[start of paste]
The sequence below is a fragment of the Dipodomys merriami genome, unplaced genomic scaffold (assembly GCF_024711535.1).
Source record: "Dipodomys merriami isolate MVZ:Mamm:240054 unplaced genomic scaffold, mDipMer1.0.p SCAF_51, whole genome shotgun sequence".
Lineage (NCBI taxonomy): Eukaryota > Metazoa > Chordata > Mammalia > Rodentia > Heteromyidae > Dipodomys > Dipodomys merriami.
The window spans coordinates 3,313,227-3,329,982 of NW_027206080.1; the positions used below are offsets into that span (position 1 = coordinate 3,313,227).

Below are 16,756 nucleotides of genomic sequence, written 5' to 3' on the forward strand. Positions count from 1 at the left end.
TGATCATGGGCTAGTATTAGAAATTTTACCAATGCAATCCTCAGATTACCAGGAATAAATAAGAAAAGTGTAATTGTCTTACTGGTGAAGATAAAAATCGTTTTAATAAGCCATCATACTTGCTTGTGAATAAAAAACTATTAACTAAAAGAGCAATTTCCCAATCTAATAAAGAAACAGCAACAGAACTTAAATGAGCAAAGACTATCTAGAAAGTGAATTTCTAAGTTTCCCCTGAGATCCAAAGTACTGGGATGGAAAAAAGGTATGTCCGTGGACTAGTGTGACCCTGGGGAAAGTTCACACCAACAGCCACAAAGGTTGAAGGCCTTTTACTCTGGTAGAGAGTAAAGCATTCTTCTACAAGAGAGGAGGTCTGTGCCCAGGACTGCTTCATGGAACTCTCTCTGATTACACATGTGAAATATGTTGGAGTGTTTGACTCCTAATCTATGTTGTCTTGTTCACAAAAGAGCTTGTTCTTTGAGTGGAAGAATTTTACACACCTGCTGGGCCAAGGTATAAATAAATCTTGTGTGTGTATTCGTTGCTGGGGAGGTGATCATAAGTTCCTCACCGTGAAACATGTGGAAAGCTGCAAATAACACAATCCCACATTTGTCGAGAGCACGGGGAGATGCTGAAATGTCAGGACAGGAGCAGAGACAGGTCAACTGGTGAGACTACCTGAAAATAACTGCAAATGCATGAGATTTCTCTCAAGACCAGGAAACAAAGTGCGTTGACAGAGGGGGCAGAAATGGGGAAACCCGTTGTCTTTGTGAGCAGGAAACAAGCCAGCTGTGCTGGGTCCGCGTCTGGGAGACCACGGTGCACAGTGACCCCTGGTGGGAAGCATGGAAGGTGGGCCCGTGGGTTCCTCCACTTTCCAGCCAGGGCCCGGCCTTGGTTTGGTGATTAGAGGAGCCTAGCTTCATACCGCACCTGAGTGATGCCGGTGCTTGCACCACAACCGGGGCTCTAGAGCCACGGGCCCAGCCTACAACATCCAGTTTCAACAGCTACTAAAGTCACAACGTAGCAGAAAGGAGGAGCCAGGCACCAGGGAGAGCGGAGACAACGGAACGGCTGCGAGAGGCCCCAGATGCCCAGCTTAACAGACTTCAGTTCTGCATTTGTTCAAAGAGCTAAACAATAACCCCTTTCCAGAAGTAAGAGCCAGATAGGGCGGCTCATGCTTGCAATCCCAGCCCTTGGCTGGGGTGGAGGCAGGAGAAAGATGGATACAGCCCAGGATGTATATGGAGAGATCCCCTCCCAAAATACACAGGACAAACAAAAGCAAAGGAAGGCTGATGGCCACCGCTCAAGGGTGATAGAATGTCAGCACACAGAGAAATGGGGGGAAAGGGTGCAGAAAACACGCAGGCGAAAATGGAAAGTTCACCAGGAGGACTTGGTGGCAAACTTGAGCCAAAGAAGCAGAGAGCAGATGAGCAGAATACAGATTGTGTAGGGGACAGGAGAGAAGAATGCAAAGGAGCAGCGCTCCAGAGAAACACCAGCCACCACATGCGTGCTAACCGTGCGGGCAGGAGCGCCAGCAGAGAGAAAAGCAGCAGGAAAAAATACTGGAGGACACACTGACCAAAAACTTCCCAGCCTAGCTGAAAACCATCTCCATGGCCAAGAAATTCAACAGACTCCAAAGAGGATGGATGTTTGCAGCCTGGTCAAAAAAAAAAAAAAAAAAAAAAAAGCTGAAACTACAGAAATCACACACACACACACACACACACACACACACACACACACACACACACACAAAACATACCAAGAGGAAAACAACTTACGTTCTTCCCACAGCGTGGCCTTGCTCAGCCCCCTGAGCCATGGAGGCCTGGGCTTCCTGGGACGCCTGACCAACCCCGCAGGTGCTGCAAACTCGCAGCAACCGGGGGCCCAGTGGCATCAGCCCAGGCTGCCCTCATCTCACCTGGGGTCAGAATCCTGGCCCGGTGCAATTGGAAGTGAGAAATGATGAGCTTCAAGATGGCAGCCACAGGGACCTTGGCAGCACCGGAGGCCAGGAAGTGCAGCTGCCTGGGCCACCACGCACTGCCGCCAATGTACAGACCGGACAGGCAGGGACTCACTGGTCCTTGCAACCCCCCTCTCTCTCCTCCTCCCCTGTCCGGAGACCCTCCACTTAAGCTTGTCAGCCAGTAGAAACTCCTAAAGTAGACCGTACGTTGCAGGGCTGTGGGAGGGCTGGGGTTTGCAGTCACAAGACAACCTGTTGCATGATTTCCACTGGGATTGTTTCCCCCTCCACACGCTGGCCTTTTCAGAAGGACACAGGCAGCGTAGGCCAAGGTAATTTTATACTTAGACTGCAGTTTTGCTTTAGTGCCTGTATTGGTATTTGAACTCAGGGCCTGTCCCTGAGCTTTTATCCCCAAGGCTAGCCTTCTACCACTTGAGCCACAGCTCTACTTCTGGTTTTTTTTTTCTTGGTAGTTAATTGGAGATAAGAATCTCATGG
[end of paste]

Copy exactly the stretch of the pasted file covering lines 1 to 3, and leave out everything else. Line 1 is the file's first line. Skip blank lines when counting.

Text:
The sequence below is a fragment of the Dipodomys merriami genome, unplaced genomic scaffold (assembly GCF_024711535.1).
Source record: "Dipodomys merriami isolate MVZ:Mamm:240054 unplaced genomic scaffold, mDipMer1.0.p SCAF_51, whole genome shotgun sequence".
Lineage (NCBI taxonomy): Eukaryota > Metazoa > Chordata > Mammalia > Rodentia > Heteromyidae > Dipodomys > Dipodomys merriami.